The epithelial-mesenchymal transition (EMT) is a crucial morphological event that occurs during the progression of epithelial tumors. EMT can be induced by transforming growth factor beta (TGF-beta) in certain kinds of cancer cells through the induction of Snail, a key regulator of EMT. We have previously found that TGF-beta remarkably induces Snail expression in cooperation with Ras signals; however, the underlying mechanism of this synergism has not yet been determined. Here, we demonstrate that signal transducer and activator of transcription 3 (STAT3) acts as a mediator that synergizes TGF-beta and Ras signals. The overexpression of STAT3 enhanced Snail induction, whereas siRNA-mediated knockdown of STAT3 inhibited it. The STAT3-gamma F mutant, which has Tyr 705 substituted with Phe, did not enhance Snail induction. Several STAT3 mutants lacking transcriptional activity also failed to enhance it; however, the putative STAT3-binding elements in the Snail promoter regions were not required for STAT3-mediated Snail induction. Protein inhibitor of activated STAT3 (PIAS3) inhibited the enhanced Snail promoter activity induced by TGF-beta and Ras. The interaction between PIAS3 and STAT3 was reduced by TGF-beta in cells harboring oncogenic Ras, whereas TGF-beta promoted the binding of PIAS3 to Smad3, a crucial mediator of TGF-beta signaling. Therefore, these findings suggest that STAT3 enhances Snail induction when it is dissociated from PIAS3 by TGF-beta in cooperation with Ras signals.
High thymidylate synthase (TS) level in cancer tissue is considered to result in resistance to pemetrexed therapy for advanced stages of nonsquamous non-small cell lung cancers. To further investigate the mechanism of pemetrexed resistance and potential prognostic outcomes in lung cancer, we established pemetrexed-resistant lung adenocarcinoma cell sublines from CL1 harboring a mutated TP53 gene (R248W) and A549 harboring wild-type TP53. We found the TS expression is upregulated in both pemetrexed-resistant sublines and the reduced TS level achieved through shRNA inhibition resulted in higher pemetrexed sensitivity. We also demonstrated that the acquisitions of pemetrexed resistance enhances epithelial mesenchymal transition (EMT) in vivo with a mice animal model and in vitro with CL1 and A549 sublines, which was associated with upregulation of ZEB1 which, in turn, downregulates E-cadherin and upregulates fibronectin. When ERK1/2 phosphorylation was reduced by an inhibitor (U0126) or siRNA inhibition, both pemetrexed-resistant sublines reduced their migration and invasion abilities. Therefore, the ERK-mediated pathways induce apoptosis with pemetrexed treatment, and may in turn mediate EMT when cancer cells are resistant to pemetrexed. We further demonstrated that the growth of pemetrexed-resistant tumors could be inhibited by vinblastine in vivo and vincristine in vitro. Our data indicate that pemetrexed resistance could be relieved by non-cross-resistant chemotherapeutic drugs such as vinca alkaloids and might be independent to TP53 status. Furthermore, the phosphorylation of ERK was reduced by vincristine. This finding provides a new insight for overcoming pemetrexed resistance and metastasis by application of vinca alkaloids.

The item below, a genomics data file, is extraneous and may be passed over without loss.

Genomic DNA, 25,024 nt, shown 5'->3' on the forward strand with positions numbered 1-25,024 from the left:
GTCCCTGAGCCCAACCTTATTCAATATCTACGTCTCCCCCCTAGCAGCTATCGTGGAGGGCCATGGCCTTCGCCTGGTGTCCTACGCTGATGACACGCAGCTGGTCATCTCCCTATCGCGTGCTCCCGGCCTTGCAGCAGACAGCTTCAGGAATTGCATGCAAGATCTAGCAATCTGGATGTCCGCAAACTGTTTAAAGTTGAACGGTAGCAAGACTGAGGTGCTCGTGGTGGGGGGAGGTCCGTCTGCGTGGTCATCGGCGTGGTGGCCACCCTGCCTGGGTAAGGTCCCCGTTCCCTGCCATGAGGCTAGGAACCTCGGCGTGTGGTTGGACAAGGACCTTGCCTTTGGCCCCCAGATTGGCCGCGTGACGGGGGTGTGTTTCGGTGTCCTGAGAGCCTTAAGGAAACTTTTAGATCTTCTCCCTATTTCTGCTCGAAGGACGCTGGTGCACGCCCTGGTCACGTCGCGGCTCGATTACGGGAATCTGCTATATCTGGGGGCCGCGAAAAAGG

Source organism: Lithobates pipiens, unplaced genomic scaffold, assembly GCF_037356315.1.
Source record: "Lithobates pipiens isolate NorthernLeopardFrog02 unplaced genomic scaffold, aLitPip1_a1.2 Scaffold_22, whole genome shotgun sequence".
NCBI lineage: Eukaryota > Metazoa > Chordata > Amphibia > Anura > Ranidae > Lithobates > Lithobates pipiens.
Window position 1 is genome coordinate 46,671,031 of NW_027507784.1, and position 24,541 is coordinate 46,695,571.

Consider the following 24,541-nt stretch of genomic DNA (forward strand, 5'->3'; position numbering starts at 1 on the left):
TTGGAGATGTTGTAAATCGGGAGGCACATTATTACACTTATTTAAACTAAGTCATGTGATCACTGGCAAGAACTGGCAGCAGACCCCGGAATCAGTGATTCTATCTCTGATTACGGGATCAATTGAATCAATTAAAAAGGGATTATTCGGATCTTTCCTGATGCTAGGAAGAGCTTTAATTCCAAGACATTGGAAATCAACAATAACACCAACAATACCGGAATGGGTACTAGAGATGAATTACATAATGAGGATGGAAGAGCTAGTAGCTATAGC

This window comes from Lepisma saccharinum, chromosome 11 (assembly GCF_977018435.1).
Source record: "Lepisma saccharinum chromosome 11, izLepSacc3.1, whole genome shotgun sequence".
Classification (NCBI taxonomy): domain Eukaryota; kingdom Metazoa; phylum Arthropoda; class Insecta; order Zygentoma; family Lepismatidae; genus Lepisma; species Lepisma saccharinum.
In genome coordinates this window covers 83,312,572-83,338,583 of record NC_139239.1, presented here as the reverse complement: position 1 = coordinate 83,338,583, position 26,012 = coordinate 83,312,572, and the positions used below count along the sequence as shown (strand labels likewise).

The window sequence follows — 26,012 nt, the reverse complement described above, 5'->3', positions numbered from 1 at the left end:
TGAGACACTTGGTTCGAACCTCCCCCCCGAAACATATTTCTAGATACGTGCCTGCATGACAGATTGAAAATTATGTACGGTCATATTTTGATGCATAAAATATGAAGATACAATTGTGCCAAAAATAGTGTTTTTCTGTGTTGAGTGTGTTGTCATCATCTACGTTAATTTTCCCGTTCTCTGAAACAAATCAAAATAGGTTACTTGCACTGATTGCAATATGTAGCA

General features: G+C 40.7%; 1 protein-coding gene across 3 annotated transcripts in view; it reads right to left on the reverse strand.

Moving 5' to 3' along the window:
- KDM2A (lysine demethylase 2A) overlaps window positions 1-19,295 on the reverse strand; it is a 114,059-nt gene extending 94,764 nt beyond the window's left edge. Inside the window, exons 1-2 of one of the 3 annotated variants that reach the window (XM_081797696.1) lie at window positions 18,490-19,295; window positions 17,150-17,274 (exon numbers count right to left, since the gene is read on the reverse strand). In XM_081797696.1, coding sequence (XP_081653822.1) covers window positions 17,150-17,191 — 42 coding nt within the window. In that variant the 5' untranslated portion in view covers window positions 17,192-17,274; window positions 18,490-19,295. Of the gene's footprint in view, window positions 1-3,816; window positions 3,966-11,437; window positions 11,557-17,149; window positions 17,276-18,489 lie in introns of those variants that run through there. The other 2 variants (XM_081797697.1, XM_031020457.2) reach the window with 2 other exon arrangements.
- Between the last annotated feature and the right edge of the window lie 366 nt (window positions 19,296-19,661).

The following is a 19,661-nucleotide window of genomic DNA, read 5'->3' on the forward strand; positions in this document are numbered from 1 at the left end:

The hyperactivated Wnt/beta-catenin signaling acts as a switch to induce epithelial to mesenchymal transition and promote colorectal cancer. However, due to its essential role in gut homeostasis, therapeutic targeting of this pathway has proven challenging. Additionally, IL-6/Stat-3 signaling, activated by microbial translocation through the dysregulated mucosal barrier in colon adenomas, facilitates the adenoma to adenocarcinomas transition. However, inter-dependence between these signaling pathways and key mucosal barrier components in regulating colon tumorigenesis and cancer progression remains unclear. In current study, we have discovered, using a comprehensive investigative regimen, a novel and tissue-specific role of claudin-3, a tight junction integral protein, in inhibiting colon cancer progression by serving as the common rheostat of Stat-3 and Wnt-signaling activation. Loss of claudin-3 also predicted poor patient survival. These findings however contrasted an upregulated claudin-3 expression in other cancer types and implicated role of the epigenetic regulation. Claudin-3 -/- mice revealed dedifferentiated and leaky colonic epithelium, and developed invasive adenocarcinoma when subjected to colon cancer. Wnt-signaling hyperactivation, albeit in GSK-3 beta independent manner, differentiated colon cancer in claudin-3 -/- mice versus WT-mice. Claudin-3 loss also upregulated the gp130/IL6/Stat3 signaling in colonic epithelium potentially assisted by infiltrating immune components. Genetic and pharmacological studies confirmed that claudin-3 loss induces Wnt/beta-catenin activation, which is further exacerbated by Stat-3-activation and help promote colon cancer. Overall, these novel findings identify claudin-3 as a therapeutic target for inhibiting overactivation of Wnt-signaling to prevent CRC malignancy.